This year, I have had the great pleasure of watching an outstanding Primary Year 2 teacher, use the techniques advocated in the book. I go into her class most days, what I see is that when questions are asked, by the teacher, or someone in the class, up go the hands and the responses invariably begin with I think ……

This shows that these children are on the road to developing their own critical thinking, and it shows these techniques can be developed at a young age

By starting these techniques early in their education, we are helping children develop habits of mind that enable them to think more deeply, to be better problem solvers problems and to develop their understanding. This teacher’s use of the Thinking Visible techniques has worked really well in just over four months.

Our feature article this month by Dr Don W Jordan and Ms Ellen Cornish is on questioning techniques, an aspect of pedagogy which is essential to the teaching of critical thinking.

Ellen and Don build on, and expand, previous work published by SCLT, with a focus on planning for questions in developing thinking for understanding. I thank them for their regular and practical articles for classroom teachers in Thailand.

Teachers will find their article helpful in appreciating the importance of planning for questions to be asked. As indicated in the Year 2 example above, this teacher has worked steadily and daily with her students in helping them to ask good questions and this is developing the way they view their lessons right across the curriculum.

On behalf of the SCLT team, I wish all of our readers a very happy festive season and I trust that the New Year brings each of you peace, happiness and professional fulfillment.

Warm regards

Greg Cairnduff,

Deputy Managing Editor

December, 2014                      Greg is Director of the Australian International School of Bangkok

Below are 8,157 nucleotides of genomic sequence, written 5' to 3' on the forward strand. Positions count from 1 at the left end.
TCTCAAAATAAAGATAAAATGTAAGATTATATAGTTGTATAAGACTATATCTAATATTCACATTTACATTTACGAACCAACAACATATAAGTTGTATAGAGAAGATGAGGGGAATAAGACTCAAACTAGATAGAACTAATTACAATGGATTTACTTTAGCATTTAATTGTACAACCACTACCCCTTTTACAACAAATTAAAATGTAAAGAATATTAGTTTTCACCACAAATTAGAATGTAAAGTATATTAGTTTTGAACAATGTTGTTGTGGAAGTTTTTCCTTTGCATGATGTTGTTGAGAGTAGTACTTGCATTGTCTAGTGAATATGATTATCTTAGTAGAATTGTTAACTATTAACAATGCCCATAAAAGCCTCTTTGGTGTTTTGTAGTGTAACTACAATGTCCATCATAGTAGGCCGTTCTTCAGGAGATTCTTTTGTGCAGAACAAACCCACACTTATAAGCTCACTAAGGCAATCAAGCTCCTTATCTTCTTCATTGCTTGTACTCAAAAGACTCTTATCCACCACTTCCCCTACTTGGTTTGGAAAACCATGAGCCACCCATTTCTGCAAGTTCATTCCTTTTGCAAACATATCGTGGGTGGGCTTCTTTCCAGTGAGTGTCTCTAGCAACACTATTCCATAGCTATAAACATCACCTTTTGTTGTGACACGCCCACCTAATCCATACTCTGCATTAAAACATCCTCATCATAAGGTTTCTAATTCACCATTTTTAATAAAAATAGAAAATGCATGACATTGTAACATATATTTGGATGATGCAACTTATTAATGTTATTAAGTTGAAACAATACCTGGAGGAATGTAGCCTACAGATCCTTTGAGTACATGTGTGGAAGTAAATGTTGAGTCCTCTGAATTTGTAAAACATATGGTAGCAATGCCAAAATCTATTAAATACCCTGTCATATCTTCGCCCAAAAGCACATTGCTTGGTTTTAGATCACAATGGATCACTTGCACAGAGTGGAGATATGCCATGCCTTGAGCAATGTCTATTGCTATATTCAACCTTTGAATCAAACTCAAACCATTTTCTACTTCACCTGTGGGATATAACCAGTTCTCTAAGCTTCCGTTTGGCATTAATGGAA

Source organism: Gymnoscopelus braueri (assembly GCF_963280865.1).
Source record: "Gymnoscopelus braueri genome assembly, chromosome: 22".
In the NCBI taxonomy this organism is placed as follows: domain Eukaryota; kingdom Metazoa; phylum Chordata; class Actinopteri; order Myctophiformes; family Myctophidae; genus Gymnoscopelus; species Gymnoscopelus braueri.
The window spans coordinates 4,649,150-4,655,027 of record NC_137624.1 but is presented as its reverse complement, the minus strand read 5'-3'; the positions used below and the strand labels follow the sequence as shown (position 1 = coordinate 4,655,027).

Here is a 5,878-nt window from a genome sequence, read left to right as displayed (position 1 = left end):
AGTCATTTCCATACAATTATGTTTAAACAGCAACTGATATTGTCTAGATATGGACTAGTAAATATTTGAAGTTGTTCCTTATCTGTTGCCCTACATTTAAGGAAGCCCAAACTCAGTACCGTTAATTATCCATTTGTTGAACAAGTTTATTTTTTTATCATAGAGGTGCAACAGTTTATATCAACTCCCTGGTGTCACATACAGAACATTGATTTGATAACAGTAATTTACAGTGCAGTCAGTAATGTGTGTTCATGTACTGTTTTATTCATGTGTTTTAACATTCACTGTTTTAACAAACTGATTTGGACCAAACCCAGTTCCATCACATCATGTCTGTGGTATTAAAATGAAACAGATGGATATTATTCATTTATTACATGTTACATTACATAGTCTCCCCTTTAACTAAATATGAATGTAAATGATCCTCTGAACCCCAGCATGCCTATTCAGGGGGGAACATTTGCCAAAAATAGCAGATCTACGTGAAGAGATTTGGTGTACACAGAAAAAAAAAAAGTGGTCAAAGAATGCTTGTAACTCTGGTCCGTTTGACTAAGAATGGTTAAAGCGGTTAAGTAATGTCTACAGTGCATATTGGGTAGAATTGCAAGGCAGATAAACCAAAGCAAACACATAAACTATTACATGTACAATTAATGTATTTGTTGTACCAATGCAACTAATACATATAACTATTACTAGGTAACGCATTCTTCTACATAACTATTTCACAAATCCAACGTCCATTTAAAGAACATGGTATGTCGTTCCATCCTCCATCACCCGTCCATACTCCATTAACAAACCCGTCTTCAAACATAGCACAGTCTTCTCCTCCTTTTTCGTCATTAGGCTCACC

[1] A Simpler Time, Fitzsimons, Peter, Harper Collins, Sydney, 2010

[2] Making Thinking Visible: How to Promote Engagement, Understanding, and Independence for all Learners” by Ron Ritchhart, Mark Church, Karin Morrison , Wiley and Sons, 2011

 



  • One Response

    1. jack O'Rielly

      20|Dec|2014 1

      A fine article that really hits the major themes of what should be the focus of Thai and western teachers in Thailand. Thank you!


    Leave a reply

Do You Understand?


DO YOU UNDERSTAND?

Ms Ellen Cornish and Dr Don Jordan

‘The biggest communication problem is we don’t listen to understand, we listen to reply’. (Source unknown)

How often have you given a lecture or lesson and checked for understanding during the session by asking: ‘Any questions?’, ‘Did you get that? ‘Does everybody understand? ‘Does that make sense? Teachers often allow one or two confident students who respond to such questions, to speak for the rest of the class, and accept these responses as evidence that the whole class has understood the concept or idea being developed by the teacher. The teacher will then make a decision about where to move to in the next part of the lesson or series of lessons.. As teachers, even if we select students at random to answer a question, we might select a student for which the question is either too easy or too hard.

We know that less confident students will sit quietly, but we don’t know whether they understand or not, or whether they are too shy to say anything in case they show their lack of understanding in front of their classmates.